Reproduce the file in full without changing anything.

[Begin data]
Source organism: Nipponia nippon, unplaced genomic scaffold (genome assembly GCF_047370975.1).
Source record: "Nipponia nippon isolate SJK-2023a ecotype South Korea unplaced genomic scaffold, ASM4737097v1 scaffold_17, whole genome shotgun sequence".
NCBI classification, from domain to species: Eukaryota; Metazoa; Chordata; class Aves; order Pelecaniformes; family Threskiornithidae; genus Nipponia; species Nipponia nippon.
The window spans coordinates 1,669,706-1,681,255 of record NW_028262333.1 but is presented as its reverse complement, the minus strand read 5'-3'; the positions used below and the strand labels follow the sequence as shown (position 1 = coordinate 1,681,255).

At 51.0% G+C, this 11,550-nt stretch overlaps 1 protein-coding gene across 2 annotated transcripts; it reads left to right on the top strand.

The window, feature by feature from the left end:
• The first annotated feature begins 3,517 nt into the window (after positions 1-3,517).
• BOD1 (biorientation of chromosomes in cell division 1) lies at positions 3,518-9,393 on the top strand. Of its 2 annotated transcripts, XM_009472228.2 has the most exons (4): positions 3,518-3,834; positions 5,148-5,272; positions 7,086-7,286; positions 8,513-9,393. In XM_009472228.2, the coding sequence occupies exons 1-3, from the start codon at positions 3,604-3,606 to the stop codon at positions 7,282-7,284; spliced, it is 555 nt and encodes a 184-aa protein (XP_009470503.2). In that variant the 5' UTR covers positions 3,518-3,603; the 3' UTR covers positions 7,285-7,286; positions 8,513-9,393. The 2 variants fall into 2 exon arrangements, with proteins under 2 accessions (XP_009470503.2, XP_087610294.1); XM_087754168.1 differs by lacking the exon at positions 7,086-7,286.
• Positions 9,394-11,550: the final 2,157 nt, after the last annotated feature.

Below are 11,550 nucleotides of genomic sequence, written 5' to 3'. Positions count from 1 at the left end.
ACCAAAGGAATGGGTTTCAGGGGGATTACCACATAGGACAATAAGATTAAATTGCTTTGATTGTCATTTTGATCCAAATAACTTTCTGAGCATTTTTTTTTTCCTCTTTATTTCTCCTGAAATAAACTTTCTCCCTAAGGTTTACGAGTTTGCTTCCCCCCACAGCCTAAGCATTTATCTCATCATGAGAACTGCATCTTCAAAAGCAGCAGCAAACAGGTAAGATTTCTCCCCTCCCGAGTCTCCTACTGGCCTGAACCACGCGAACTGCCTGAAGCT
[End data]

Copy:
Source organism: Nipponia nippon, unplaced genomic scaffold (genome assembly GCF_047370975.1).
Source record: "Nipponia nippon isolate SJK-2023a ecotype South Korea unplaced genomic scaffold, ASM4737097v1 scaffold_17, whole genome shotgun sequence".
NCBI classification, from domain to species: Eukaryota; Metazoa; Chordata; class Aves; order Pelecaniformes; family Threskiornithidae; genus Nipponia; species Nipponia nippon.
The window spans coordinates 1,669,706-1,681,255 of record NW_028262333.1 but is presented as its reverse complement, the minus strand read 5'-3'; the positions used below and the strand labels follow the sequence as shown (position 1 = coordinate 1,681,255).

At 51.0% G+C, this 11,550-nt stretch overlaps 1 protein-coding gene across 2 annotated transcripts; it reads left to right on the top strand.

The window, feature by feature from the left end:
• The first annotated feature begins 3,517 nt into the window (after positions 1-3,517).
• BOD1 (biorientation of chromosomes in cell division 1) lies at positions 3,518-9,393 on the top strand. Of its 2 annotated transcripts, XM_009472228.2 has the most exons (4): positions 3,518-3,834; positions 5,148-5,272; positions 7,086-7,286; positions 8,513-9,393. In XM_009472228.2, the coding sequence occupies exons 1-3, from the start codon at positions 3,604-3,606 to the stop codon at positions 7,282-7,284; spliced, it is 555 nt and encodes a 184-aa protein (XP_009470503.2). In that variant the 5' UTR covers positions 3,518-3,603; the 3' UTR covers positions 7,285-7,286; positions 8,513-9,393. The 2 variants fall into 2 exon arrangements, with proteins under 2 accessions (XP_009470503.2, XP_087610294.1); XM_087754168.1 differs by lacking the exon at positions 7,086-7,286.
• Positions 9,394-11,550: the final 2,157 nt, after the last annotated feature.

Below are 11,550 nucleotides of genomic sequence, written 5' to 3'. Positions count from 1 at the left end.
ACCAAAGGAATGGGTTTCAGGGGGATTACCACATAGGACAATAAGATTAAATTGCTTTGATTGTCATTTTGATCCAAATAACTTTCTGAGCATTTTTTTTTTCCTCTTTATTTCTCCTGAAATAAACTTTCTCCCTAAGGTTTACGAGTTTGCTTCCCCCCACAGCCTAAGCATTTATCTCATCATGAGAACTGCATCTTCAAAAGCAGCAGCAAACAGGTAAGATTTCTCCCCTCCCGAGTCTCCTACTGGCCTGAACCACGCGAACTGCCTGAAGCT